Being Alive 1994 Mar 5: 13
Last October, a San Diego jury acquitted a 39-year-old person with
AIDS who testified that he had been growing marijuana to ease his
nausea and stimulate appetite. Richard Brookhiser, senior editor of
National Review, says that he turned to pot for relief from the
inevitable vomiting when he underwent chemotherapy last year "and not
one of my doctors or nurses discouraged me." Others say that the drug
has helped them reverse drastic weight loss by giving them the desire,
once again, to eat. Robert, a 40-year-old AIDS patient, said an
occasional puff of marijuana lifted him out of depression. "It
brightens your life," he said. "It motivates you. It energizes you."
For years, people with AIDS, cancer and other diseases have said
marijuana helps them cope with their ailments. Last August, California
legislators endorsed a resolution urging Federal approval of its use
as medicine. Surgeon General Dr. Joycelyn Elders has said that if
physicians felt marijuana "would be beneficial for use by the patient,
it should be available."
To the contrary, the Clinton Administration supports the Drug
Enforcement Administration's position that marijuana has no
therapeutic value and ought not be legalized. In fact, it is defending
that policy in a lawsuit in which the plaintiff seeks to define
marijuana's therapeutic value. If the plaintiff wins, the case could
be a first step towards legalization of marijuana.
In Washington and San Francisco an underground "pharmacy" called the
Cannabis Buyers' Club dispenses marijuana in medicine-like plastic
vials with a warning label. Many people with AIDS are unwilling or too
sick to buy marijuana from a dealer, and the street price is often
quite high. The Cannabis Buyers' Club screens applicants and requires
a physician's statement saying that the doctor has explained the risks
and benefits of marijuana, would consider prescribing it if it were
legal, and will monitor the patient's progress.
Medical opinion, however, holds that marijuana contains 360 compounds
besides cannabinoids, and the smoke of a marijuana cigarette contains
noxious vapors of carbon monoxide, acetaldehyde and vinyl chloride, as
well as phenol, creosol and naphthalene. Marijuana smoke also has
twice as many cancer-producing substances (benzanthracene and
benzopyrene) as tobacco cigarettes. Prolonged smoking of marijuana can
result in persistent impairment of memory and of psychomotor
performance, as well as emphysema-like symptoms.
The therapeutic component of marijuana that can relieve vomiting for
some patients is THC (tetrahydrocannabinol), available in pill form on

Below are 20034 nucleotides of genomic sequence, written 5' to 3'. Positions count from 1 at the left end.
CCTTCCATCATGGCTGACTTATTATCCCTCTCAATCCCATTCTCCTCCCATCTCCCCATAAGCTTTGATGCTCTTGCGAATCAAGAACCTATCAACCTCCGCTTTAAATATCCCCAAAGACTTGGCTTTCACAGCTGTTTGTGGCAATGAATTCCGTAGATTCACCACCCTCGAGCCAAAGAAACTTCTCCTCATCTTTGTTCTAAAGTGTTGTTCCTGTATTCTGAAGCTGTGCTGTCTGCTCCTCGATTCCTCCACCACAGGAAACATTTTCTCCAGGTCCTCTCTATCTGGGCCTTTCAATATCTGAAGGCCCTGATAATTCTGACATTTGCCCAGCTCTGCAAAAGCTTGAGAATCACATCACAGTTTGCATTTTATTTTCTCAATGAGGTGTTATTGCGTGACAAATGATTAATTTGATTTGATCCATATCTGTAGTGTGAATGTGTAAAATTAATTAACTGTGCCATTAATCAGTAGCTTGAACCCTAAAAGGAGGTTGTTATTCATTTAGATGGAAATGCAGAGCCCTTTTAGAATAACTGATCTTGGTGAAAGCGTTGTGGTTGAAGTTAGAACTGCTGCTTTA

medical prescription (marinol). THC also produces acute, undesirable
psychic and cardiovascular side effects, and has a depressant effect
on immunity, which is not a good indicator for patients with cancer or
AIDS who already have impaired immunity.
Nonetheless, Federal health officials are now reviewing the
prohibition on the medical use of marijuana, according to Dr. Philip
Lee, assistant secretary for health at the Department of Health and
Human Services. "The review is in keeping with the practices of
regularly reviewing policies and procedures but does not signal a
change in the current policy, nor imply that current policy will be
reversed," Dr. Lee said.
From 1976 until 1992, the federal government allowed a small number of
individuals to take marijuana for medicinal purposes of various kinds,
but this ended in a March, 1992, ruling of the Bush Administration. At
that time, hundreds of applications requesting permission to take
marijuana for medicinal purposes were denied. And William Ruzzamenti,
director of public affairs for the Drug Enforcement Administration
said that a reversal of the 1992 decision is not likely at this time.
Kevin Zeese, vice president and counsel for the Drug Policy
Foundation, a private nonprofit education organization, said, "It's
time we stopped making criminals out of seriously ill Americans by
denying them a medicine that obviously helps. The ban on medical
marijuana is inconsistent with the research of marijuana's
effectiveness and inconsistent with the feelings of patients and
doctors throughout the country."
(John Alan Cohan is an attorney specializing in wills, trusts and
probate. He welcomes your calls at 800.255.1529 or 310.557.9900.)